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New Test Predicts Which Premature Babies are Most at Risk

  • Art Chimes

Team of doctors and computer scientists come up with a way to determine which infants face challenges

Stanford University researchers have devised a way of predicting which premature babies are the most at risk. It's called the PhysiScore.

Stanford University researchers have devised a way of predicting which premature babies are the most at risk. It's called the PhysiScore.

Premature babies face a variety of health risks. Some preemies do just fine, but others face major challenges.

Doctors and nurses who care for these infants don't have any easy way of telling which babies face the biggest risks in their first days and weeks of life.

They want to know, so endangered infants can be transferred to specialty hospitals or get other advanced care.

Stanford University researchers have devised a way of predicting which babies face the biggest challenges. The results are presented as a single number they call the PhysiScore.

Suchi Saria is the graduate student who led the research project. She says the PhysiScore is the result of a complex formula that combines just a few simple measures, such as heart and breathing rates, and other information from the baby's first hours after birth.

"And this is data collected routinely in the ICU [intensive care unit]," says Saria. "There are no special measurements being made. And we're just taking the data that's already being measured and basically utilizing it to compute the score."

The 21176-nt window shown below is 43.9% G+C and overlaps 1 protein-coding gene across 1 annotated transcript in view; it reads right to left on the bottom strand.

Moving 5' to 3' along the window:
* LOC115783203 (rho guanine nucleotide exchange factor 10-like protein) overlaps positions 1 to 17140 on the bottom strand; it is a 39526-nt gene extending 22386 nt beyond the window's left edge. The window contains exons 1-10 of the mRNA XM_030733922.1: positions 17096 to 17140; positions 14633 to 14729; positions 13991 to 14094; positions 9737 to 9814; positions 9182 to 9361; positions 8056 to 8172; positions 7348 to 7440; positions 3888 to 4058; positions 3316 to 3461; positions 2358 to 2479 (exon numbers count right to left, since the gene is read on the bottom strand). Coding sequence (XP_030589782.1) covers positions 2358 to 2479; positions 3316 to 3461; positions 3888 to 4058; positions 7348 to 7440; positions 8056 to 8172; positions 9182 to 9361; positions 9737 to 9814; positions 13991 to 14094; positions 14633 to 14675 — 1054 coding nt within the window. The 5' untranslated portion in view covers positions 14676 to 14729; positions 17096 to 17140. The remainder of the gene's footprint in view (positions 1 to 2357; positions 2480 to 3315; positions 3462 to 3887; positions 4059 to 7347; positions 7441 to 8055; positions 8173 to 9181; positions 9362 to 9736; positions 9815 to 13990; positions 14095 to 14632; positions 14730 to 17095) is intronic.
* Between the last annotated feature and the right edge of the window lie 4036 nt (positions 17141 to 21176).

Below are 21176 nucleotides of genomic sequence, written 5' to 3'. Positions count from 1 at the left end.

Software to compute the score could be integrated into bedside electronic monitors, which could display the PhysiScore at a glance. And Saria says a study of premature infants at one California hospital indicates it's a lot more accurate at predicting future problems than existing measures, such as one called the Apgar score.

"The PhysiScore, using data from the first few hours of life, gets a performance of over 90 percent as compared to Apgar. Apgar gets a performance of 70 percent."

The PhysiScore and the test of its accuracy are described in a paper published in the journal Science Translational Medicine.

According to co-author Anna Penn, the PhysiScore concept isn't limited to evaluating premature babies.

"We plan to expand the scope of this work to include multiple other patient scenarios: two patients coming out of surgery might have had both uncomplicated surgical courses, but be at very different risk for complications," says Penn. "And it's the same type of thing that could be integrated in multiple settings."

The authors say the PhysiScore is not just for rich countries. Rural hospitals in developing countries, they say, could use monitors that display the PhysiScore as a tool to know when to move babies from a rural clinic to a better-equipped urban hospital.

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